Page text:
Staging a world-beating return is never easy, but Slater's has been particularly challenging—and it didn't hinge on a new training regimen, secret diet, or radical board shape. Rather, he credits hard-won personal growth that's helped heal some important relationships.
In his 2003 memoir, Pipe Dreams, Slater recounts how his dad, Steve, who owned a bait-and-tackle shop in the washed-up town of Cocoa Beach, Florida, would frequently pass out drunk to a tirade of obscenities from Slater's mom, Judy. In 1983, Judy kicked Steve out, and they officially divorced in 1986, leaving her to raise Slater, then 11, and his two brothers—Sean, 14, and Stephen, five. The young surfer's troubled home life was exacerbated by Sean, who turned everything from fishing to car rides into a contest—and made sure that Slater always finished second.
The domestic strife forged Slater into a tenacious, fire-eyed grommet. Surf competitions helped him dodge family dysfunction and provided an outlet for his rage. In 1980, at age eight, he won the first surf contest he entered, standing on a body board. At 18, after a slew of authoritative victories, he turned pro and signed an exclusive sponsorship deal with emerging surf-wares goliath Quiksilver, embracing the peripatetic life of the ASP international tour. Two years later, he won his first world title.
Slater lorded over his sport with a brash new style made up of flashy aerials and skate-park-style tricks. He could show up almost anywhere and see possibilities on waves that others couldn't. "I don't think of a wave as a curved surface," Slater explains. "It's an infinite number of flat surfaces that link up at different angles. When you're on your board and it's pushing against one of those flat surfaces, it makes a plane. You want all your energy to be pushing 90 degrees to that plane."
Thanks to the Baywatch stint and his on-and-off relationship with superbabe Pamela Anderson, Slater was also becoming a media darling at the time. As his success grew, his inner turmoil and outward isolation increased as well. "I had great years on the tour," he says. "But I was a competitive machine, and my friends hated me. I'd win 25 grand in a contest and wouldn't buy anyone dinner."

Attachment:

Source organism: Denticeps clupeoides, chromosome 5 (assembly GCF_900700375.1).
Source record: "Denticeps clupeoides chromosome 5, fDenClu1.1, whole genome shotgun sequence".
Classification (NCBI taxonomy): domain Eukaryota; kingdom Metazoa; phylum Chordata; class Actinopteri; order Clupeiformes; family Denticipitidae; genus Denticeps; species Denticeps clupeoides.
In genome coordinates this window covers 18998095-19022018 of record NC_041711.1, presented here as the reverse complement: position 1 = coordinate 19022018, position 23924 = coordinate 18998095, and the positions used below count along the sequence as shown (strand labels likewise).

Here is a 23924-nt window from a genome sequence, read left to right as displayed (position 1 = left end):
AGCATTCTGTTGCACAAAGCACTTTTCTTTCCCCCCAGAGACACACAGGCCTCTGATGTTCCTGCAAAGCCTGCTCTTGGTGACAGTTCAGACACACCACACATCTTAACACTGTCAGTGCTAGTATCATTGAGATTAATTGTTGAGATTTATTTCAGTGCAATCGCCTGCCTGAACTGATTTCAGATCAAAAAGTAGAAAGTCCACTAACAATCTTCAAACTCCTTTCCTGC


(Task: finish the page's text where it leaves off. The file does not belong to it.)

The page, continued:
By 1998, having achieved every surfing goal he'd ever had, Slater found himself "totally bored with life." Though he was bringing in around $1 million annually from endorsements and prize money, he showed up at the ASP awards banquet the night after he'd won his sixth world title and announced his retirement from full-time competition.
Slater continued to compete in a few ASP events while exploring other activities. He scored several acting spots on HBO; toured with his rock band, the Surfers; opened a Kelly Slater–themed surf shop; and launched a video game, Kelly Slater's Pro Surfer.
He also began addressing the problems he'd ditched in Cocoa Beach. For the first time since high school, he spent a few months out of the year in his hometown, seeing Sean almost daily, visiting his mother twice a week, and getting to know his daughter, Taylor, born in 1996 to his girlfriend at the time.
Then, in the fall of 2000, while Slater was surfing at an event in France, his father, a lifelong smoker, was diagnosed with throat cancer. The illness led to a reconciliation between Slater and his dad. Steve flew to Hawaii to watch him compete at Pipeline in December 2001, while Slater helped arrange and pay for aggressive treatment for his father's disease. In 2002, going stir-crazy watching the battle for the world title from the beach, Slater rejoined the ASP tour, only to be called home soon after the first event when his dad's health began to rapidly decline. Steve Slater died that April.